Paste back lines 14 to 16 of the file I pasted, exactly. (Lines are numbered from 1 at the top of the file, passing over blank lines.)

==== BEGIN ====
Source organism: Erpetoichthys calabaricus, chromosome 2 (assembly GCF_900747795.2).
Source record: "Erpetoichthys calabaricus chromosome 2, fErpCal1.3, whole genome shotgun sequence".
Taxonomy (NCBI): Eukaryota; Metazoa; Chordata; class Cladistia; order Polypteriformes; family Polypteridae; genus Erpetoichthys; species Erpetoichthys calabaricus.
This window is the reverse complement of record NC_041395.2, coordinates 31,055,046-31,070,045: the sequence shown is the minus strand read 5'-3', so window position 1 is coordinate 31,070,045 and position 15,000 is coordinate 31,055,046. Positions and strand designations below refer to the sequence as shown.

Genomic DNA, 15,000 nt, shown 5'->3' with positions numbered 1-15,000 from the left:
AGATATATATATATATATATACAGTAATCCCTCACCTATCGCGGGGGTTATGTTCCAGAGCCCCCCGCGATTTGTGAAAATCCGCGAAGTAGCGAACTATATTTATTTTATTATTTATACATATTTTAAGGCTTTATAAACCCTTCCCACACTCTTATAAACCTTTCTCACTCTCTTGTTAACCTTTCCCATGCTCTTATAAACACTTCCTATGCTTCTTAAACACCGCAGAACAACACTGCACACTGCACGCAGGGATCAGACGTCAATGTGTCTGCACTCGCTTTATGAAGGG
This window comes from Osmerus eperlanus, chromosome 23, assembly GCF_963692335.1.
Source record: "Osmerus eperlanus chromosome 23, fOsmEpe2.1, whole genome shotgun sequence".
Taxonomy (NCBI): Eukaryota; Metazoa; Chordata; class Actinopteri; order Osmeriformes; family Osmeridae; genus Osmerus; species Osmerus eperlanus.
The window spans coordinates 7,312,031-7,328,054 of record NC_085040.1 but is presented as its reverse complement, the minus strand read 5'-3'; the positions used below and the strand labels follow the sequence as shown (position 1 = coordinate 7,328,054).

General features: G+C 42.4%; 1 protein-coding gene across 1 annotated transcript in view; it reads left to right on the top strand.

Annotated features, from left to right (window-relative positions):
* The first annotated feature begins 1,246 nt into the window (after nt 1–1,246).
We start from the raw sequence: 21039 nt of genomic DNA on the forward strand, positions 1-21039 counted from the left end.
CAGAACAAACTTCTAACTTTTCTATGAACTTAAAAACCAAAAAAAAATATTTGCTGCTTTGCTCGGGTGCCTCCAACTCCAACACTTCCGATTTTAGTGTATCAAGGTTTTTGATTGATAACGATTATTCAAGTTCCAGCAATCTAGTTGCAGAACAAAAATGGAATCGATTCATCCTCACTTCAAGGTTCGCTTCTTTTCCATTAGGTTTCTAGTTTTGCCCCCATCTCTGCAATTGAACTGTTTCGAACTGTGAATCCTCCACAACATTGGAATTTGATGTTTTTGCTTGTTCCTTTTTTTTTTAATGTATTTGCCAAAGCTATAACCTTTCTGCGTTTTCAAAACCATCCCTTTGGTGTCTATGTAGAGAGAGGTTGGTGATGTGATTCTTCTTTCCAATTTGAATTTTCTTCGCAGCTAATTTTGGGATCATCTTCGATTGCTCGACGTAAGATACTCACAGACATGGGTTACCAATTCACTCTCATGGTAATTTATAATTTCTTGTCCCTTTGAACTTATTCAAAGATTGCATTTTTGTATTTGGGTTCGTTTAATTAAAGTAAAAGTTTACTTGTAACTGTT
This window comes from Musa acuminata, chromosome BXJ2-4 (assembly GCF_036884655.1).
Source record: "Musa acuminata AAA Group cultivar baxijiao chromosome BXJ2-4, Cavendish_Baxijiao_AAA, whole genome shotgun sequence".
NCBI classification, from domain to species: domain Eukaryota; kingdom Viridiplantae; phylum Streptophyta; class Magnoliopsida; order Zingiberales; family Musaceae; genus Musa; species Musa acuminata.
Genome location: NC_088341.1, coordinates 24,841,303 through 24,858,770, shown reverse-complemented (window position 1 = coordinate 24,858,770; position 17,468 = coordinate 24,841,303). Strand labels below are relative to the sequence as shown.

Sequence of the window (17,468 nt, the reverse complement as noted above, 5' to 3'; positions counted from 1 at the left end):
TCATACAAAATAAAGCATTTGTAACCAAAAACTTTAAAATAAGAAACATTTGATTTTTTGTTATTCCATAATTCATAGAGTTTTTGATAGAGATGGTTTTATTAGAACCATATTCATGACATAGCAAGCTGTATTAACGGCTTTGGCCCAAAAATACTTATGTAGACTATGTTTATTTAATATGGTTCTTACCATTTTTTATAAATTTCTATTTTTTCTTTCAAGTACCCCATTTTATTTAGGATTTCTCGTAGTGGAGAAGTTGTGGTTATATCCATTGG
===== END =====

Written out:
We start from the raw sequence: 21039 nt of genomic DNA on the forward strand, positions 1-21039 counted from the left end.
CAGAACAAACTTCTAACTTTTCTATGAACTTAAAAACCAAAAAAAAATATTTGCTGCTTTGCTCGGGTGCCTCCAACTCCAACACTTCCGATTTTAGTGTATCAAGGTTTTTGATTGATAACGATTATTCAAGTTCCAGCAATCTAGTTGCAGAACAAAAATGGAATCGATTCATCCTCACTTCAAGGTTCGCTTCTTTTCCATTAGGTTTCTAGTTTTGCCCCCATCTCTGCAATTGAACTGTTTCGAACTGTGAATCCTCCACAACATTGGAATTTGATGTTTTTGCTTGTTCCTTTTTTTTTTAATGTATTTGCCAAAGCTATAACCTTTCTGCGTTTTCAAAACCATCCCTTTGGTGTCTATGTAGAGAGAGGTTGGTGATGTGATTCTTCTTTCCAATTTGAATTTTCTTCGCAGCTAATTTTGGGATCATCTTCGATTGCTCGACGTAAGATACTCACAGACATGGGTTACCAATTCACTCTCATGGTAATTTATAATTTCTTGTCCCTTTGAACTTATTCAAAGATTGCATTTTTGTATTTGGGTTCGTTTAATTAAAGTAAAAGTTTACTTGTAACTGTT
This window comes from Musa acuminata, chromosome BXJ2-4 (assembly GCF_036884655.1).